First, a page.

Earth..........255 K.......210 K

Moon.......270,4 Κ......224 K

Mars........209,91 K.....174 K

When comparing the Te and Te.correct it becomes obvious how important is the planet surface specular reflection portion for the correct calculation of the planet theoretical equilibrium temperatures.

To have calculated the planet equilibrium temperature we should have correctly estimated the planet radiative energy budget:

Energy in = energy out

Φ(1 - a)S πr² (W) is the correctly estimated planet's energy in (the "absorbed" not reflected portion of the incident solar energy).

The Budget considers the planet's energy balance in Total, and not in average as the Greenhouse warming theory very mistakenly does. The Planet Radiative Energy Budget can be applied to all planets.

We have Φ for different planets' surfaces varying

0,47 ≤ Φ ≤ 1

And we have surface average Albedo "a" for different planets' varying

0 ≤ a ≤ 1

Notice:

Φ is never less than 0,47 for planets (spherical shape).

Also, the coefficient Φ is "bounded" in a product with (1 - a) term, forming the Φ(1 - a) product cooperating term.

So Φ and Albedo are always bounded together. The Φ(1 - a) term is a coupled physical term.

In the diagram the horizontal and the vertical lines are crossing somewhere inside of the orthogonal.

So, when Albedo "a" varies from 0 to 1, the Vertical line moves from the right to the left, till the diffuse reflection area covers the entire orthogonal.

And, there is a case when Albedo a = 0, so, when Φ varies from 0,47 to 1,

the Horizontal line moves upward, till the (not reflected) area covers the entire orthogonal.

(a non diffusely reflecting (Albedo a = 0), but only specularly reflecting dark planet)

In this case a planet is very dark, so it doesn't reflect diffusely (a = 0 ) but Φ may vary (0,47 ≤ Φ ≤ 1)

Φ = 1; Albedo 0 ≤ a ≤ 1

There are planets which reflect only diffusely (heavy cratered and gaseous planets)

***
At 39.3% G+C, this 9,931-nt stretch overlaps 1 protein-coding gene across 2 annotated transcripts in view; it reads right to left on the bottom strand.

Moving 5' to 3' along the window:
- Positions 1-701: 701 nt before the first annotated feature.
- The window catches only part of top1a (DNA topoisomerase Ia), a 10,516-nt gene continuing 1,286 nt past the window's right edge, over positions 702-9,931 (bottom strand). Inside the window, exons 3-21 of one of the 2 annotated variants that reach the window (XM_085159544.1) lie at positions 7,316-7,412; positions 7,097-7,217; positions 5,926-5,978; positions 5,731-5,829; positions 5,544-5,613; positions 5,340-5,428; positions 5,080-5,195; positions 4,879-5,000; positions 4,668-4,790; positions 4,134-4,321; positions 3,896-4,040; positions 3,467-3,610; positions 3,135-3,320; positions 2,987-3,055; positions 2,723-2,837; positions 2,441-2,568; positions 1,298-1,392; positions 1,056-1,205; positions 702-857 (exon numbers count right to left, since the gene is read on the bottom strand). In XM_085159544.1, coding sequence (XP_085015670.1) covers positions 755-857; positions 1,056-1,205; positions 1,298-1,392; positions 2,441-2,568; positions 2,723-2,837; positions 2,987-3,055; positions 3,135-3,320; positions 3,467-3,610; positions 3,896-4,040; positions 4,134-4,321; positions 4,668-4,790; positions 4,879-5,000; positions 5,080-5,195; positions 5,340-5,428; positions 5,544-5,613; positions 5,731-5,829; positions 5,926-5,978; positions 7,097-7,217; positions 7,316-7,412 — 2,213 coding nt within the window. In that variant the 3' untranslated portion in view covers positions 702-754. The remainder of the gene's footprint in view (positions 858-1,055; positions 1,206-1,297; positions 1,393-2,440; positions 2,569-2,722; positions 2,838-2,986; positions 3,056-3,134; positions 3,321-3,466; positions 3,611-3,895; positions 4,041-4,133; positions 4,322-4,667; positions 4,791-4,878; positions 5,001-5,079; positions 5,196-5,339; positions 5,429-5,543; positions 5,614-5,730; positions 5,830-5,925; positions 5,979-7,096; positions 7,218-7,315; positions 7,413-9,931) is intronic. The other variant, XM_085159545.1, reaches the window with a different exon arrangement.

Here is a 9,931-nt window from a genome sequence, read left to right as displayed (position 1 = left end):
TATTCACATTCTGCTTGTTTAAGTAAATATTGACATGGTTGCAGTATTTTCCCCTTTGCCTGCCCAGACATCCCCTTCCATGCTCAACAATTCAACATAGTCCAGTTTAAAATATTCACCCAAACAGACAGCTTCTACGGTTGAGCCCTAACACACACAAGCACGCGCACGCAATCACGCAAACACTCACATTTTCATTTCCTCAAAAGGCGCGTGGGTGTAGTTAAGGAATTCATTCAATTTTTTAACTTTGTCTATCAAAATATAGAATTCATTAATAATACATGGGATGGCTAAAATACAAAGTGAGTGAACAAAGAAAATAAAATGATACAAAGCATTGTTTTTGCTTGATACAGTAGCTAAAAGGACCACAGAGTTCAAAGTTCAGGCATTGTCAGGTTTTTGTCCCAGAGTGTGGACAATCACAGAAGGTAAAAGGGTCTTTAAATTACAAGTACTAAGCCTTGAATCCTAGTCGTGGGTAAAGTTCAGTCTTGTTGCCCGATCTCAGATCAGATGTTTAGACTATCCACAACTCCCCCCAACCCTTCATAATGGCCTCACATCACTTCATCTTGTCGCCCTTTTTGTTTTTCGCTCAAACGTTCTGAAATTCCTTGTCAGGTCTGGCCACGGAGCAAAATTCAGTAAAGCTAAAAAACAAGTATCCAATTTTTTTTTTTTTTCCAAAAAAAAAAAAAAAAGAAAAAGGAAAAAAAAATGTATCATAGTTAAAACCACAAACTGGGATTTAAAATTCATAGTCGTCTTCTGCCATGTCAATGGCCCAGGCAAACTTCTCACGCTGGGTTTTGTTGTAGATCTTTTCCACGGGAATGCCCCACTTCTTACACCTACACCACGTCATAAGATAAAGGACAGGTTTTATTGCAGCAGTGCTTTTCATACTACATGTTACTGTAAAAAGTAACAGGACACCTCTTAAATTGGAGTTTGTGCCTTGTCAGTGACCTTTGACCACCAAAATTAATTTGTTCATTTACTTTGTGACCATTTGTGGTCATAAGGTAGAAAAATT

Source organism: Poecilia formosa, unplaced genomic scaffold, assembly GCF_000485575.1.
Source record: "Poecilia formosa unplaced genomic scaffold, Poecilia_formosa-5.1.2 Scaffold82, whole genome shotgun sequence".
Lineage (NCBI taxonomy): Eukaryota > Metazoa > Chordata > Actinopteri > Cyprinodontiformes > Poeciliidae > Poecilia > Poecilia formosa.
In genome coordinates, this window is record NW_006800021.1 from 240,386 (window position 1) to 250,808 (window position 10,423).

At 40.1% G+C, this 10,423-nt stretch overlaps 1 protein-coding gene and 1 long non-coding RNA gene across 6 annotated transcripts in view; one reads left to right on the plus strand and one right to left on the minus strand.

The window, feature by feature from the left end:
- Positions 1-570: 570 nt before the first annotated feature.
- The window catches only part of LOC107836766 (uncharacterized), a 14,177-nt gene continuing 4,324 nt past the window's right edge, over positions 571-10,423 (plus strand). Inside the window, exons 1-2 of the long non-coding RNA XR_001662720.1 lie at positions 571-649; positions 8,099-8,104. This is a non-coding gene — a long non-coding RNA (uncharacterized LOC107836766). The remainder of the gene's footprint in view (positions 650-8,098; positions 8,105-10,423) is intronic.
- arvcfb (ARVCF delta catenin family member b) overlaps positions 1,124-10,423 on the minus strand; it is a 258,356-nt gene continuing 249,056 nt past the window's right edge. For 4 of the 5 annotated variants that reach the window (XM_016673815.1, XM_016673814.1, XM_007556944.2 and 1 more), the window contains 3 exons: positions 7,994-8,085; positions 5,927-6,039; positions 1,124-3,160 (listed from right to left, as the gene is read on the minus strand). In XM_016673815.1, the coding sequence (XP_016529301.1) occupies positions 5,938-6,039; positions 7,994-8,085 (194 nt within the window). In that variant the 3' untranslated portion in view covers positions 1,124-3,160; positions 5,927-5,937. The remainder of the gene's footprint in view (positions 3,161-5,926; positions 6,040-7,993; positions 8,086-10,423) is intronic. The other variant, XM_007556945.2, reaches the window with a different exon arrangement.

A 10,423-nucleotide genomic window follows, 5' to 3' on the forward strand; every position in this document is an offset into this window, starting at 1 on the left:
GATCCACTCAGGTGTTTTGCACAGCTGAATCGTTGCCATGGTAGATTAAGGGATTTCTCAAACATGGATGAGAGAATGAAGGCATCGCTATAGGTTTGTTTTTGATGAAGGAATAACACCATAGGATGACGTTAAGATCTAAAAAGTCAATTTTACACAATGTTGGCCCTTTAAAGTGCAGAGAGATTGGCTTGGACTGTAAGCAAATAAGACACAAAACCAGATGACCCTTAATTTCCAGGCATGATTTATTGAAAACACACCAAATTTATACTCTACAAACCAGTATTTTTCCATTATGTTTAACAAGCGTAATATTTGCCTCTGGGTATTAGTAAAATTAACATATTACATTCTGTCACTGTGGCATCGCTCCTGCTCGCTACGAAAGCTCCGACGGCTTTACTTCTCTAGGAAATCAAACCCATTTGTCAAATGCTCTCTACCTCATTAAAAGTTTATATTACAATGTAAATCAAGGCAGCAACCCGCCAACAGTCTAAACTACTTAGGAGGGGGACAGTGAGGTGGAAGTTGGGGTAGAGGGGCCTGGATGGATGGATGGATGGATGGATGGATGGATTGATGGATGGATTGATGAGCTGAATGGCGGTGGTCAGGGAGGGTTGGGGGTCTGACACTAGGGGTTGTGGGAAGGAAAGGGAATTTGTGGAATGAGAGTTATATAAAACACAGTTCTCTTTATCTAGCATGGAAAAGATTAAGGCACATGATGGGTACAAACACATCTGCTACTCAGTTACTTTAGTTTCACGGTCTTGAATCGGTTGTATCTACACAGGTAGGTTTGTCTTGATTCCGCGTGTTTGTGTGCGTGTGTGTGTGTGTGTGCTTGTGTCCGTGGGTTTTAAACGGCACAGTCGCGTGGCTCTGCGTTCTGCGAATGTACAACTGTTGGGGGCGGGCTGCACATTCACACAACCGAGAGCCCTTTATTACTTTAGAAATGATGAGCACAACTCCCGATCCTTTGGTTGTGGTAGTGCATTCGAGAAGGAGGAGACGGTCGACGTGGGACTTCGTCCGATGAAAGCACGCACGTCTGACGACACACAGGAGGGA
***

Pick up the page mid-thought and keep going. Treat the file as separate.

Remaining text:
Φ = 0,47; Albedo 0 ≤ a ≤ 1

For smooth surface without-atmosphere planets

Φ = 0,47 is an exact number

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March Hare

02.05.2021 02:05

“BRDF”

https://en.wikipedia.org/wiki/Bidirectional_reflectance_distribution_function

Christos Vournas

02.05.2021 11:17

When the (energy in) is being correctly estimated:

Φ(1 - a)S πr² (W)

The ROTATIONAL WARMING is the next major parameter being implemented for planet mean surface temperature theoretical calculation

March Hare

02.05.2021 02:02

“BRDF defines the sun-angle dependence of surface albedo, one of the key parameters included in climate and weather forecasting models that constrain the surface energy budget.”

https://earth.gsfc.

Christos Vournas

02.05.2021 11:06

Since the "absorbed" fraction is based on the Planet cross-section (flat) disk SW absorption (1-a)Sπr^2 there is no room being initially left for the specular reflection to consider in energy budget

March Hare

02.05.2021 01:14

This study of specular reflection on earths’ a energy budget is almost 20 years old.

https://repository.arizona.edu/bitstream/handle/10150/27879

Christos Vournas

02.05.2021 11:05

The Earth's Albedo a=0,3 is unchanged from 1971

The T=288 K is unchanged from 1981

March Hare

02.05.2021 00:46

“Sun glint is a common phenomenon in satellite images – it essentially refers to the specular reflection of the sun on water surfaces.”

http://blog.imagico.de/sun-glint/

Christos Vournas

02.05.2021 10:20

Sun glint is what satellites only randomly capture. Never satellite going after specular reflection measurements. What satellites measure is Albedo = diffuse reflection.

March Hare

02.05.2021 00:30

“glint”, not glitter. “The specular reflection over the ocean is a feature widely observed in satellite imagery..”

https://agupubs.onlinelibrary.wiley.com/doi/pdfdirect/10.1029/2005JC003343

March Hare

01.05.2021 23:27

There is a ton of research regarding the issue of specular reflection (often called “glitter”) and satellite measurements. For example:

https://core.ac.uk/download/pdf/71326774.pdf

Christos Vournas

02.05.2021 10:11

Thank you March. What they do is to adjust the measurements so they are not getting disturbed by glint.

Tim Folkerts

01.05.2021 13:12

The same fractions get absorbed, diffusely reflected, and specularly reflected whether you work with totals or averages. So this is not a problem with the 'greenhouse theory'.

Christos Vournas

02.05.2021 10:00

Thank you Tim. The "absorbed" fraction is not emitted on average. The vast amount of emitting occurs day-time. The slow rotation leads to stronger emission. So less is accumulated for the night-time e

Tim Folkerts

01.05.2021 13:03

1) If you think the energy measurements from CERES have such a serious flaw, you should contact them. I suspect someone would answer, and they would tell you you are mistaken.

Christos Vournas

02.05.2021 10:07

I know they have omitted the specular reflection in the every planet energy budget estimation, not only Earth's. Also, the very definition of Planet Albedo is the diffusely reflected fraction of the i